Rowing is a challenging sport that can leave you exhausted if you don't get proper nutrition. Protein plays an indispensable role in building the muscle you'll need to become a strong, confident rower. Your protein needs will vary slightly depending upon your body weight, the intensity of your daily rowing workout, and how much muscle you want to build. You might need to make minor tweaks in your diet as you figure out what works for you.
Minimum Protein Requirements
If you're just an occasional or recreational rower, you might not need higher quantities of protein in your diet. The U.S. Centers for Disease Control and Prevention recommends that adult women get about 46 grams of protein per day. This is equivalent to about two servings of meat or six cups of milk daily. Stick to this recommendation if you only row occasionally and are not trying to build muscle.
Body Weight Recommendations
Muscle weighs more than fat, which means you'll need more calories and more protein to maintain your muscle mass if you're bulking up for rowing. A 2008 study published in the "Journal of the American Medical Association" offered protein recommendations based on weight rather than age or sex. According to the study, people generally need about 0.36 grams of protein per pound of body weight each day. If you weigh 145 pounds, for example, you'd need about 52 grams of protein per day.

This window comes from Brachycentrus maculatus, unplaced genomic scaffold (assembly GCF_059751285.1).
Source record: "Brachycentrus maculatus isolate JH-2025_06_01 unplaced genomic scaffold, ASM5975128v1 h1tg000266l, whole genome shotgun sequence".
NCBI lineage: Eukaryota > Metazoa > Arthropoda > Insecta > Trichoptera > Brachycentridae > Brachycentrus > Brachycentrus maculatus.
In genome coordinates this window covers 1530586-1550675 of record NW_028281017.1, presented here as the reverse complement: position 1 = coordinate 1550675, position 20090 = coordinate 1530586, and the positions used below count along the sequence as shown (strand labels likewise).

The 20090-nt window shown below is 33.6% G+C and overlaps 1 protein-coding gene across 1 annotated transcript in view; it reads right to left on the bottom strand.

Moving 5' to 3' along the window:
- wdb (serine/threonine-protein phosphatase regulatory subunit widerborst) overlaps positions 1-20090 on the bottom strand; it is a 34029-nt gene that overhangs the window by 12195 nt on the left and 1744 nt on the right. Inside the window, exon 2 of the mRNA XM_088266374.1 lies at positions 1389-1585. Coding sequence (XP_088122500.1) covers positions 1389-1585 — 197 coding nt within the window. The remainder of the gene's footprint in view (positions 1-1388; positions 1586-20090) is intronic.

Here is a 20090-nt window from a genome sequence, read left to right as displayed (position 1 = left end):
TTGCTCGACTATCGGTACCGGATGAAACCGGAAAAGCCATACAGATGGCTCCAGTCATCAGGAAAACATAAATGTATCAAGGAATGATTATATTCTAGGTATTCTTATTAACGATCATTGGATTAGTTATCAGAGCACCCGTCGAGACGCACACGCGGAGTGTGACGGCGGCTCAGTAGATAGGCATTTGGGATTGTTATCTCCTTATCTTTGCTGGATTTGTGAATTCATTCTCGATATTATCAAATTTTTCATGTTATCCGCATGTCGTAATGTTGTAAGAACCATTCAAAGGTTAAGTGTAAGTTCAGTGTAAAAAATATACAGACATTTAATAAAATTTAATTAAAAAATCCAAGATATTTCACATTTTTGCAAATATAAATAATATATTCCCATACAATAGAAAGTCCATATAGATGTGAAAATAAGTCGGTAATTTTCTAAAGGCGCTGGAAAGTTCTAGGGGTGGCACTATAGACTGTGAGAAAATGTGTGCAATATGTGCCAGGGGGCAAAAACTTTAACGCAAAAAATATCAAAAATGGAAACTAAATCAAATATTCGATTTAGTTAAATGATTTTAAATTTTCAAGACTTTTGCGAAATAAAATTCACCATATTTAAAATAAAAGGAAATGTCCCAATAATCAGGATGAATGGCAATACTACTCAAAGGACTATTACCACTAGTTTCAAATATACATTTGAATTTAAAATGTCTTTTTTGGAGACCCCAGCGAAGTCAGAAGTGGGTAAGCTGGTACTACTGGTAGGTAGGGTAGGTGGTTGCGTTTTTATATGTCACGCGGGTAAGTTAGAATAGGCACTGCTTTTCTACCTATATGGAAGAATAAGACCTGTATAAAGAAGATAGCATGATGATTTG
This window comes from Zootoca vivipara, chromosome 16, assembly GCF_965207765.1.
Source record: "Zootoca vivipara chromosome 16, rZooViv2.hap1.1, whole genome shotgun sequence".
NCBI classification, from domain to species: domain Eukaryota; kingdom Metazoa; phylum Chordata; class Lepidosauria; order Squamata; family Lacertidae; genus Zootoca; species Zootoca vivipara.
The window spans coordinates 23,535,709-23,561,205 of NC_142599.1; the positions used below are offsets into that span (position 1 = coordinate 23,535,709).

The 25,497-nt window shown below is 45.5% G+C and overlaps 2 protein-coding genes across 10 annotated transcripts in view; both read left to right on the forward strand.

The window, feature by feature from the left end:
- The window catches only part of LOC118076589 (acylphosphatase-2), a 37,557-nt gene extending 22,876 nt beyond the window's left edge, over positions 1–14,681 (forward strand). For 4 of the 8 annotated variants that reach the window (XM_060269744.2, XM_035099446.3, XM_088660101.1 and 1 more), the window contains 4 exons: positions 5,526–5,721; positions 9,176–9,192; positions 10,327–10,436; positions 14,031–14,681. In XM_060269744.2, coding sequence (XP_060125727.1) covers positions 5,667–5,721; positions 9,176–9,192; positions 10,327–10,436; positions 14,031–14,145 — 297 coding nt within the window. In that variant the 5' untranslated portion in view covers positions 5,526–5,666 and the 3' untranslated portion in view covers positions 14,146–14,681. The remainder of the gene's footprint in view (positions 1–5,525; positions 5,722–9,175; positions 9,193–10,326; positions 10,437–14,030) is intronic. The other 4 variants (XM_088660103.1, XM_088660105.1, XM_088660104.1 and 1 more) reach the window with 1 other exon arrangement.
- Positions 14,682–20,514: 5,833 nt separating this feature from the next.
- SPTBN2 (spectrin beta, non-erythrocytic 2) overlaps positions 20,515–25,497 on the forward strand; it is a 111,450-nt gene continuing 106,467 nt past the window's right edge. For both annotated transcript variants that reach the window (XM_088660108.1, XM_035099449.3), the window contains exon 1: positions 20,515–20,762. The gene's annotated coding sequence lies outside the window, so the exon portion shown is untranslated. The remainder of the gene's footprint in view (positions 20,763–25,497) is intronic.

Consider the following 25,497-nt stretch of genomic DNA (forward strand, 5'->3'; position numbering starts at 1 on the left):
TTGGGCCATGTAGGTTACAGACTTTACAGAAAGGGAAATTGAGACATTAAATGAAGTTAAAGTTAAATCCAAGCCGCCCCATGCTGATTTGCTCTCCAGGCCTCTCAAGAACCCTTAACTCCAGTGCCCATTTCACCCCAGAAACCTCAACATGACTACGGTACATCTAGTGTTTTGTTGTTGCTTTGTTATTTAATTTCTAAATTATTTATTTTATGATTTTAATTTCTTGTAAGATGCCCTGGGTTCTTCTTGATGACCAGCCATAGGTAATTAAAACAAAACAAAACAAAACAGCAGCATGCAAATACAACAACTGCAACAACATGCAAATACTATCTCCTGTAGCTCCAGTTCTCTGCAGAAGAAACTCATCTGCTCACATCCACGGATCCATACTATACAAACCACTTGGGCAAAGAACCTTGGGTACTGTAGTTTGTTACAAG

Protein and Calories
The CDC reports that most people get more protein than they need each day. Protein increases your caloric intake, because protein-rich foods also tend to be high in calories. But if you're rowing every day, you might need these extra calories to maintain your current weight and muscle mass. The University of California at San Diego's Student Health Services recommends that female rowers get 20.5 to 21.5 calories per pound of weight each day.
You don't have to gorge on protein shakes or large quantities of meat to get enough protein. Dairy products such as eggs, milk and cheese are relatively high in protein. Animal-based foods such as meat and dairy products are complete proteins, which means they contain all of the amino acids you need. Soy-based proteins such as tofu also provide complete protein. Incomplete proteins include corn, rice and beans, and you may have to combine these foods to get adequate protein.
- U.S. Centers for Disease Control and Prevention: Protein
- The Journal of the American Medical Association: The Recommended Dietary Allowance of Protein: A Misunderstood Concept
- University of California at San Diego Student Health Services: Fueling Rowers
- Brown University Health Education: Sports Nutrition
Van Thompson is an attorney and writer. A former martial arts instructor, he holds bachelor's degrees in music and computer science from Westchester University, and a juris doctor from Georgia State University. He is the recipient of numerous writing awards, including a 2009 CALI Legal Writing Award.